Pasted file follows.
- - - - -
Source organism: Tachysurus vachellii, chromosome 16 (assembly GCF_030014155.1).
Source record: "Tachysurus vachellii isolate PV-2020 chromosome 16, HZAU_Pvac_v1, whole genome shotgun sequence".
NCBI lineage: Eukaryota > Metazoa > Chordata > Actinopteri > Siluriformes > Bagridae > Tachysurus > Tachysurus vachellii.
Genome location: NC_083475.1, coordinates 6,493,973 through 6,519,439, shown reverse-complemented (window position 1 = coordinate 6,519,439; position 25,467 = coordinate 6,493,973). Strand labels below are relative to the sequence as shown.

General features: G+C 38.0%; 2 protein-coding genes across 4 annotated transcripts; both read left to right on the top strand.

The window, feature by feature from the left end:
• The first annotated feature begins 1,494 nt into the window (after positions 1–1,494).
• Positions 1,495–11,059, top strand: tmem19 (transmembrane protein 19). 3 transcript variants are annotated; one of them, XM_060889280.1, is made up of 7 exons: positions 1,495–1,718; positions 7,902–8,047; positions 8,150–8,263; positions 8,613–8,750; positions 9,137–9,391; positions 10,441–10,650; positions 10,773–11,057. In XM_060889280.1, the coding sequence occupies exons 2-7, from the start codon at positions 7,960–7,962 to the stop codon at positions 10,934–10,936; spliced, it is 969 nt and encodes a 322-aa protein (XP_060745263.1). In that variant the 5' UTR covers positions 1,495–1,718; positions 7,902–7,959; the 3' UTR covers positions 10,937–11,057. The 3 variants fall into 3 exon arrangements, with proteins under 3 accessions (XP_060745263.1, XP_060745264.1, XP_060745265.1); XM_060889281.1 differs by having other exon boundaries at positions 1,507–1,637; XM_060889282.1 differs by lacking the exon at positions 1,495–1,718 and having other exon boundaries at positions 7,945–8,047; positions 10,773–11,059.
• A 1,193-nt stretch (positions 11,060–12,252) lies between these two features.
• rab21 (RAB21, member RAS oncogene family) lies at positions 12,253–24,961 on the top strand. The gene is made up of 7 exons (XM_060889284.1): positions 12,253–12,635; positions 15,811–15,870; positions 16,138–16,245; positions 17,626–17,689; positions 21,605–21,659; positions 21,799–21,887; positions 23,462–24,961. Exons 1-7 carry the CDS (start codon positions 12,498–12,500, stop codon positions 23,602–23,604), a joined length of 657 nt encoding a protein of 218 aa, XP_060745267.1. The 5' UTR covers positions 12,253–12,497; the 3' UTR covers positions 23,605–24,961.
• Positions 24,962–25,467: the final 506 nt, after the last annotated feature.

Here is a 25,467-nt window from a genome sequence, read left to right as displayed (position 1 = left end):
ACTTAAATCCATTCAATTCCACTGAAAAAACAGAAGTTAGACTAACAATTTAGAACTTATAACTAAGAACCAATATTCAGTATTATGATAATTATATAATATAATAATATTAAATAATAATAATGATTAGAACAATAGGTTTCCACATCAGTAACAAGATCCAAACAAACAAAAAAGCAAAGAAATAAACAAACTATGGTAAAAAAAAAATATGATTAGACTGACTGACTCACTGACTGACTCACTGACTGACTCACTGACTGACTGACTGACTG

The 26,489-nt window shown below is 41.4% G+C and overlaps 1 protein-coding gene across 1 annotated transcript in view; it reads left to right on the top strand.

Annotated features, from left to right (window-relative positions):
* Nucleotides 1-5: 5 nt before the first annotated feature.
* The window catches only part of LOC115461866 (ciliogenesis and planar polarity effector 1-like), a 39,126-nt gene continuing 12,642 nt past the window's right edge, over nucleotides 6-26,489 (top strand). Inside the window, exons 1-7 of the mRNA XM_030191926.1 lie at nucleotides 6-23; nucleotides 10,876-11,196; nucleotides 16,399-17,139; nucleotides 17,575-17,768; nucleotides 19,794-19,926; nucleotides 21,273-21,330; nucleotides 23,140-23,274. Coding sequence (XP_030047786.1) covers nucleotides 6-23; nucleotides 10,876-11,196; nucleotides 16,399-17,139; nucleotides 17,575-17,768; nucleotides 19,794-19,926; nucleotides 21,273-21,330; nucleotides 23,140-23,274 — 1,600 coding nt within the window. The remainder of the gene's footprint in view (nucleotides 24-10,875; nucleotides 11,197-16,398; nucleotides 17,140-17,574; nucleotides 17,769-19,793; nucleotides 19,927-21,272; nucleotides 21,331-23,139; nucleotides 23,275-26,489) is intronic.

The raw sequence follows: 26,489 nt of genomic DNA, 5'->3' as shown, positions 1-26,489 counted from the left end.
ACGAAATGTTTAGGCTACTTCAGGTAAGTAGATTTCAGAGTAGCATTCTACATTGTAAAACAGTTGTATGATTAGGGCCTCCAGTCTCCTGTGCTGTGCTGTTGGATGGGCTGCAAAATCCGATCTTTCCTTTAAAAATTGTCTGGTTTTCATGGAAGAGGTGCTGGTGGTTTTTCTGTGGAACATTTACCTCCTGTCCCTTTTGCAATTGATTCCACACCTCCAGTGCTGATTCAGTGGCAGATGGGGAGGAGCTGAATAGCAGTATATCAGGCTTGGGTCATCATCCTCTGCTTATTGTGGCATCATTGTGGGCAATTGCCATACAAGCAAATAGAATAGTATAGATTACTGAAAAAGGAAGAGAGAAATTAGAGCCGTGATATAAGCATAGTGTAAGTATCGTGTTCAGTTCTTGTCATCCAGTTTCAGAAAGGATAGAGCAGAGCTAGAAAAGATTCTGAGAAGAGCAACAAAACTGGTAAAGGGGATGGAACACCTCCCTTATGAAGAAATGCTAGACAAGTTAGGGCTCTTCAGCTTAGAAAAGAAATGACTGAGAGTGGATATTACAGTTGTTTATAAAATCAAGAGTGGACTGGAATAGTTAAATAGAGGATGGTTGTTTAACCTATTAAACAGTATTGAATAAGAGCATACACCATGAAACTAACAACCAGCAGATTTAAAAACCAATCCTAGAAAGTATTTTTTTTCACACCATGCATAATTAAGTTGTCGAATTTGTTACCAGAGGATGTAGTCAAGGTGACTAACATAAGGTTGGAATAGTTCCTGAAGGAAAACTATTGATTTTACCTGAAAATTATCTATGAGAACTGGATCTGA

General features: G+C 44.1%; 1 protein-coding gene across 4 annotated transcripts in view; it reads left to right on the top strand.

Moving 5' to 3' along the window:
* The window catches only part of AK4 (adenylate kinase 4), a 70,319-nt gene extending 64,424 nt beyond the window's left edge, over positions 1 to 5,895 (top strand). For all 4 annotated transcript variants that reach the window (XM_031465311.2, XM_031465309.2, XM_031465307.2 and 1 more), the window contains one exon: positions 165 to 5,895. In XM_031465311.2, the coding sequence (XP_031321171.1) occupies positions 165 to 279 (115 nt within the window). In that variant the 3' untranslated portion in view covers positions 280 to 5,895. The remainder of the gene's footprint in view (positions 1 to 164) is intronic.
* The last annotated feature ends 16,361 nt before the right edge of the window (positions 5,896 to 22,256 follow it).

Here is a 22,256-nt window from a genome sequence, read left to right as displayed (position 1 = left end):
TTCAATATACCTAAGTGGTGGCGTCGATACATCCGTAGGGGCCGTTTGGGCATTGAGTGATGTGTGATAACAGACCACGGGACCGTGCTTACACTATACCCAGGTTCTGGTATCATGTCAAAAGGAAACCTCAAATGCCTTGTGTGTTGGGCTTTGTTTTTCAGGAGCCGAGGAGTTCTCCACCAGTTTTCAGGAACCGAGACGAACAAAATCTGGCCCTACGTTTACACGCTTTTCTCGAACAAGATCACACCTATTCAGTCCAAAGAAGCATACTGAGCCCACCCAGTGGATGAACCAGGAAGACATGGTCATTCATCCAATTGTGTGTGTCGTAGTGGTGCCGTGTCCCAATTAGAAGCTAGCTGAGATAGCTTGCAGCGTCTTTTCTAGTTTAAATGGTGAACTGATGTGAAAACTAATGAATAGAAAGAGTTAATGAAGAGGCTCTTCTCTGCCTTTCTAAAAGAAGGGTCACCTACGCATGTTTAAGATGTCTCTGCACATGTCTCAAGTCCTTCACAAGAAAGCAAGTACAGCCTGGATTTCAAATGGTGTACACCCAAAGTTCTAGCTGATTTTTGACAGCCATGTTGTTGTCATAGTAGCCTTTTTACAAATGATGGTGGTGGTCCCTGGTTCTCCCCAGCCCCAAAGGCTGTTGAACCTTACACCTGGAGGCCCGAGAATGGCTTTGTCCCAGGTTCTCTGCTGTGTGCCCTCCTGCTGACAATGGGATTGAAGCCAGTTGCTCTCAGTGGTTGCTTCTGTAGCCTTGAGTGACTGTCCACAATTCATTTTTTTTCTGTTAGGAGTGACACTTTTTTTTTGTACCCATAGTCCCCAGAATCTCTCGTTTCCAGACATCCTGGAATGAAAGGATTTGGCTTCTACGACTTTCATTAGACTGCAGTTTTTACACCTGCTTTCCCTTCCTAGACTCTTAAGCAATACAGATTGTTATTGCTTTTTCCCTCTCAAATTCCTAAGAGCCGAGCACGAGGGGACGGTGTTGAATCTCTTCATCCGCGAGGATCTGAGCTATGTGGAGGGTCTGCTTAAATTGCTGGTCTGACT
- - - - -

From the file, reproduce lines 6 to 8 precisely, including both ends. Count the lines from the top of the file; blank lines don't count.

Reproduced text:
The window, feature by feature from the left end:
• The first annotated feature begins 1,494 nt into the window (after positions 1–1,494).
• Positions 1,495–11,059, top strand: tmem19 (transmembrane protein 19). 3 transcript variants are annotated; one of them, XM_060889280.1, is made up of 7 exons: positions 1,495–1,718; positions 7,902–8,047; positions 8,150–8,263; positions 8,613–8,750; positions 9,137–9,391; positions 10,441–10,650; positions 10,773–11,057. In XM_060889280.1, the coding sequence occupies exons 2-7, from the start codon at positions 7,960–7,962 to the stop codon at positions 10,934–10,936; spliced, it is 969 nt and encodes a 322-aa protein (XP_060745263.1). In that variant the 5' UTR covers positions 1,495–1,718; positions 7,902–7,959; the 3' UTR covers positions 10,937–11,057. The 3 variants fall into 3 exon arrangements, with proteins under 3 accessions (XP_060745263.1, XP_060745264.1, XP_060745265.1); XM_060889281.1 differs by having other exon boundaries at positions 1,507–1,637; XM_060889282.1 differs by lacking the exon at positions 1,495–1,718 and having other exon boundaries at positions 7,945–8,047; positions 10,773–11,059.